Updated: Nov 4, 2022
✦ She’s only gone and done it!
Phuket-based Aussie fighter Celest Muriel Hansen won her final fight in the Fairtex Road to ONE Thailand tournament at Lumpinee Boxing Stadium in Bangkok on October 29, an achievement that is set to change her life.
The 28-year-old Australian defeated Thai opponent Lomannee in the women’s 52.2kg atomweight class on a majority points decision.
In doing so she became the first winner of the finals stage of the tournament which saw a total of eight female and male fighters compete across a range of different weight classifications.
The victory means Celest secures a six-fight contract worth US$100,000 with Asia powerhouse sports group ONE Championship, one of the world’s top 10 biggest sports media properties in terms of viewership and engagement.
After a hard-fought five-round bout against Lomannee, Celest waited in the centre of the ring with the referee and her opponent to hear the outcome. Clearly emotionally and physically exhausted, the tension and anticipation was etched on her face as she awaited the announcement that could change her life for the better.
All three judges scored the fight 48-47 in Celest’s favour and the fighter in the black corner was declared the champion.
Celest fell to her knees in floods of tears, overwhelmed by the announcement and a range of emotions, including the realisation that her dreams had come true.
“When I first watched the clip back of me falling to my knees in the ring, sobing uncontrollably I thought maybe I looked a bit silly,” Celest commented after the fight.
“It’s scary to be vulnerable in public but I was just so overwhelmed, relieved and delighted that I could not help it, it was just how I felt at that very moment.
“I also think, on reflection, that it is ok to show that vulnerable side in the heat of the moment, when emotions run high and you are so overwhelmed by so many feelings. It’s ok to cry with happiness, it’s ok to cry with sadness, it’s ok to show whatever emotion you have. After all, we are all human beings, not robots! In a way I hope my reaction in the ring can maybe inspire any vulnerable people out there to not be afraid to express your true emotions,” she added.
The victory was the culmination of a long journey for Celest, with three separate fights contested over three separate months.
“I feel like I have developed so much on this journey through the tournament. Every fight camp I get stronger, more confident and learn so much about myself, “ she said prior to her final fight against Lomannee on October 29.
“The tournament has been so long but it has been an amazing experience that I am so grateful for.”
Her first fight in the tournament took place at Lumpinee Stadium on August 13 against Phetsinin Sor Phuangthong, who Celest knocked to the ground twice before delivering a devastating TKO in round 2.
She then faced a sterner test in her semi-final clash against Duangdaonoi Looksaikongdin on September 17, once again at Lumpinee. Duangdaonoi controlled things in the first round but Celest stepped up her game in the second and had the better of proceedings by the final round, eventually emerging as the winner on a points decision at the end of the three-round contest.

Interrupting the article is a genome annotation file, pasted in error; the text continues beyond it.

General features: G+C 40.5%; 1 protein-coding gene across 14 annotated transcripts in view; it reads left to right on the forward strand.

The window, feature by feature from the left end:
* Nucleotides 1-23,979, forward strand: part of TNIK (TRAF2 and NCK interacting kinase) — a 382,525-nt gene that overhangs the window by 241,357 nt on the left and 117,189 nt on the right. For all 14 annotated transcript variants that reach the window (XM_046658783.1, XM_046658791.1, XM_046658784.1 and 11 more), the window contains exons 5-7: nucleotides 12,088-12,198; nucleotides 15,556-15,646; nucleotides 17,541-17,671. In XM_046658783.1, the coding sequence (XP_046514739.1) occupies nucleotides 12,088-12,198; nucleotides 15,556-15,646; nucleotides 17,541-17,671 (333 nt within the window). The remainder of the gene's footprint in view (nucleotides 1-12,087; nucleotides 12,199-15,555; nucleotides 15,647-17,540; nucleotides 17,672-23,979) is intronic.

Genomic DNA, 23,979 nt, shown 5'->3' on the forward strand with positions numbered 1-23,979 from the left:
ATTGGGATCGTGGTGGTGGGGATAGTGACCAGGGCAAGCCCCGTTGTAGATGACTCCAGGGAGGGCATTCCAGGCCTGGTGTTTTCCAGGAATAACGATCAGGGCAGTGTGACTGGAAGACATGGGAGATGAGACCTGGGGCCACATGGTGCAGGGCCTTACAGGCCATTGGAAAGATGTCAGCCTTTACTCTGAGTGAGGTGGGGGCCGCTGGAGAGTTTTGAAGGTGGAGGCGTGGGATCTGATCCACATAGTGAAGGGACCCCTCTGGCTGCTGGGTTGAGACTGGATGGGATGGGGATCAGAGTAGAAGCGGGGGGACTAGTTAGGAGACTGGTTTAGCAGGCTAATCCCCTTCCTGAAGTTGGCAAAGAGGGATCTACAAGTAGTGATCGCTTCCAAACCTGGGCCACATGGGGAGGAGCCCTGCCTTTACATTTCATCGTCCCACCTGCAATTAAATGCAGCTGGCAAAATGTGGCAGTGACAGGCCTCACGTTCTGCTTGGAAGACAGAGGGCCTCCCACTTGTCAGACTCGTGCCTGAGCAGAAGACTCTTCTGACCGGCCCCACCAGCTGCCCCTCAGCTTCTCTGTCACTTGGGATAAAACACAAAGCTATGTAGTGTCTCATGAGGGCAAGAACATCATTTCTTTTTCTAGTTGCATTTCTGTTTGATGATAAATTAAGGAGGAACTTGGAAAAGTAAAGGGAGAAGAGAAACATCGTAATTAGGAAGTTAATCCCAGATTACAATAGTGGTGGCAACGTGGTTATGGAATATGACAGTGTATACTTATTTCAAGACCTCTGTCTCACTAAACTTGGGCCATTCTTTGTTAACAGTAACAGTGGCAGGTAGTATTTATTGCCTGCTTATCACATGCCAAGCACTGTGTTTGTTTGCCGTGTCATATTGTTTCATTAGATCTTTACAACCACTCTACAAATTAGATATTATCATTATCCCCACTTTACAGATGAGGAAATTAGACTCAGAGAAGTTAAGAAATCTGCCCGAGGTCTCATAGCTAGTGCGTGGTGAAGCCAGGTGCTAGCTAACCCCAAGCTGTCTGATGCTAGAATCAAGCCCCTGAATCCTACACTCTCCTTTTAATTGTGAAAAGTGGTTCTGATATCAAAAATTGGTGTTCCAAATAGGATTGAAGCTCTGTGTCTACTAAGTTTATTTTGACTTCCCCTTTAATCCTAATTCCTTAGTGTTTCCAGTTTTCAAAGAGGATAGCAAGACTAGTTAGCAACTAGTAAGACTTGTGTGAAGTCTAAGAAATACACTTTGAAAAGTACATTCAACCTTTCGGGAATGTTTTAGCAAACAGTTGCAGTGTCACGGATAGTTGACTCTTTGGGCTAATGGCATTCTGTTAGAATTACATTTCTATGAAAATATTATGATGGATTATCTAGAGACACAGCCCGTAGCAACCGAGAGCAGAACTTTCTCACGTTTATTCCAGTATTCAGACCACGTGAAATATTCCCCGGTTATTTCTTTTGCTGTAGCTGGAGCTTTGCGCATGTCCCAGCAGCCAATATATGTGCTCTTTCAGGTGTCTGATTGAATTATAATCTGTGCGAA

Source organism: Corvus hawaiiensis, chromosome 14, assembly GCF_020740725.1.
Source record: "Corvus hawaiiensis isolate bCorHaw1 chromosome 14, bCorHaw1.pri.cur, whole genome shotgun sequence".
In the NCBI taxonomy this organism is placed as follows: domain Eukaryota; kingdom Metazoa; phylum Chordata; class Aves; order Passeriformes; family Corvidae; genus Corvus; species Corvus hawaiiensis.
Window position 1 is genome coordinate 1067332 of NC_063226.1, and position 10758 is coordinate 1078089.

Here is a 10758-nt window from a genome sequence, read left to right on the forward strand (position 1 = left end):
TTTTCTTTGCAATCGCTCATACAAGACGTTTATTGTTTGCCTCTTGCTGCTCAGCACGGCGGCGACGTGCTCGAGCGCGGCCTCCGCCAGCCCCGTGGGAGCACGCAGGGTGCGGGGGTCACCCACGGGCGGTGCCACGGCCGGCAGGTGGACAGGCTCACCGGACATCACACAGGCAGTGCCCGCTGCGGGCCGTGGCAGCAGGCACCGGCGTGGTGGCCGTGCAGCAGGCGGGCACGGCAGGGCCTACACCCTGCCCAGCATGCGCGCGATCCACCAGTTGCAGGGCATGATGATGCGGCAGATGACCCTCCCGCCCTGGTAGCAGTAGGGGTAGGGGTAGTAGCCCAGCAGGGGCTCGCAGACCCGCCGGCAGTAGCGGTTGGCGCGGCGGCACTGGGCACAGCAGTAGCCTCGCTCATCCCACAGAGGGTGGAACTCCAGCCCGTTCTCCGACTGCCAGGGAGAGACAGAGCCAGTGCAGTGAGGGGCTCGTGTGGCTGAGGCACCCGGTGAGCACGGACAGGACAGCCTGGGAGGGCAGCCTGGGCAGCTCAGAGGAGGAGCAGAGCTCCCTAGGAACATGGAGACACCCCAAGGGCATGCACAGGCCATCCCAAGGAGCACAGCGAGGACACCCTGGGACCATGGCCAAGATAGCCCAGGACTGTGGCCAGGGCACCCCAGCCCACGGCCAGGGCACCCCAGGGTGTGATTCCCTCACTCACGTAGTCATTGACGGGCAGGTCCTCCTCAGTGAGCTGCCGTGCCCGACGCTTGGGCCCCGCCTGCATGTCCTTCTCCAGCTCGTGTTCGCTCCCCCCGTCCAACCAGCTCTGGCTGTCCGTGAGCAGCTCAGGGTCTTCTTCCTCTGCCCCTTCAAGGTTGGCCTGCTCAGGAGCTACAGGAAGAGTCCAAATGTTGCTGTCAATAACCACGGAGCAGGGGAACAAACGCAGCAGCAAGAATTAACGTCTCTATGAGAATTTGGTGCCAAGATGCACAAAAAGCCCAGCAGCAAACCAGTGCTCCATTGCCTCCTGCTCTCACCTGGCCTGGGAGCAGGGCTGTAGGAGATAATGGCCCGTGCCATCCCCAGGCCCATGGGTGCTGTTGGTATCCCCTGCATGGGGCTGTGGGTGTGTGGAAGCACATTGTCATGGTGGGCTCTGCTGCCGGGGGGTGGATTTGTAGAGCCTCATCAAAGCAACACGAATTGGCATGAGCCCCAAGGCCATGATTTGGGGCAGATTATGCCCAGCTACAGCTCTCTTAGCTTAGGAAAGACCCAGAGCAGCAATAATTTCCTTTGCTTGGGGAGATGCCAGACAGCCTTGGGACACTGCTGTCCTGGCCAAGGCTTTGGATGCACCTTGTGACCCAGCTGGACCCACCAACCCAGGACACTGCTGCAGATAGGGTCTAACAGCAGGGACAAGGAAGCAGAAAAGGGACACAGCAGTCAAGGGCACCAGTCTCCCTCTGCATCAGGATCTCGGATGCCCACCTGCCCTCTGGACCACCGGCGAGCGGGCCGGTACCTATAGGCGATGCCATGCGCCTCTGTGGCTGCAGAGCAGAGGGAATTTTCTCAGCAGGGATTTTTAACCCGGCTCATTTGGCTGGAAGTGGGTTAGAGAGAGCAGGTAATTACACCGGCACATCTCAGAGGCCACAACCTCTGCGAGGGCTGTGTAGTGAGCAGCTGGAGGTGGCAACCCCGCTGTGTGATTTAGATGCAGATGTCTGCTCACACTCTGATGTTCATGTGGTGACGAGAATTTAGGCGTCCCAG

Two testing fights with a serious training regime over three months was a tough undertaking. However, Celest was fully focused throughout, determined to capture the prize that would impact her and her future so significantly.
“All the hard work was worth it,” she said after her victory in the final fight against Lomannee on October 29. “There was so many times I wanted to give up, so many things happened to me where I could have thrown the towel in but I am not a quitter and wanted to win so much more!”
Celest has played an integral role as part of a drive to change attitudes and open up opportunities for women in the sport. She made history at Lumpinee Stadium in November 2021 by becoming the first ever female Muay Thai athlete to set foot in its ring when she fought Kullanat Ornok after the authorities reversed their policy on women fighters, who were previously banned from competing at the venue.
It was a landmark moment that she is especially proud of.
“When I first started it was so hard,” she reflects. “Opportunites for women were limited and I felt like giving up. When I said I wanted to be the first woman to fight at Lumpinee Stadium people laughed at me and said that was never going to happen.
“However, I kept pushing, didn’t give up and all the hard work has paid off. And that’s the message I want to share with everyone – not to give up, to keep on pushing.
“I am so blessed to have people in my life that support me and motivate me to want to achieve. From an early age my parents always supported me and my coaching team at Phuket Singha Muaythai Gym are simply incredible – a huge thank you to Kru Pat, Nantaporn Opor Nutcharas and Kru Nart as I could not have done this without you.
“I also would like to thank all my team mates at the gym in Phuket who have trained and sparred with me and everyone that has supported me on this amazing journey.
“It’s just incredible and still hasn’t fully sunk in yet. I was the once the young girl who couldn’t even do a star jump and now I will be fighting in ONE Championship.
“I hope I can show people that if you really want it and you set your mind to achieving it in the right manner then anything is possible and dreams can come true.”
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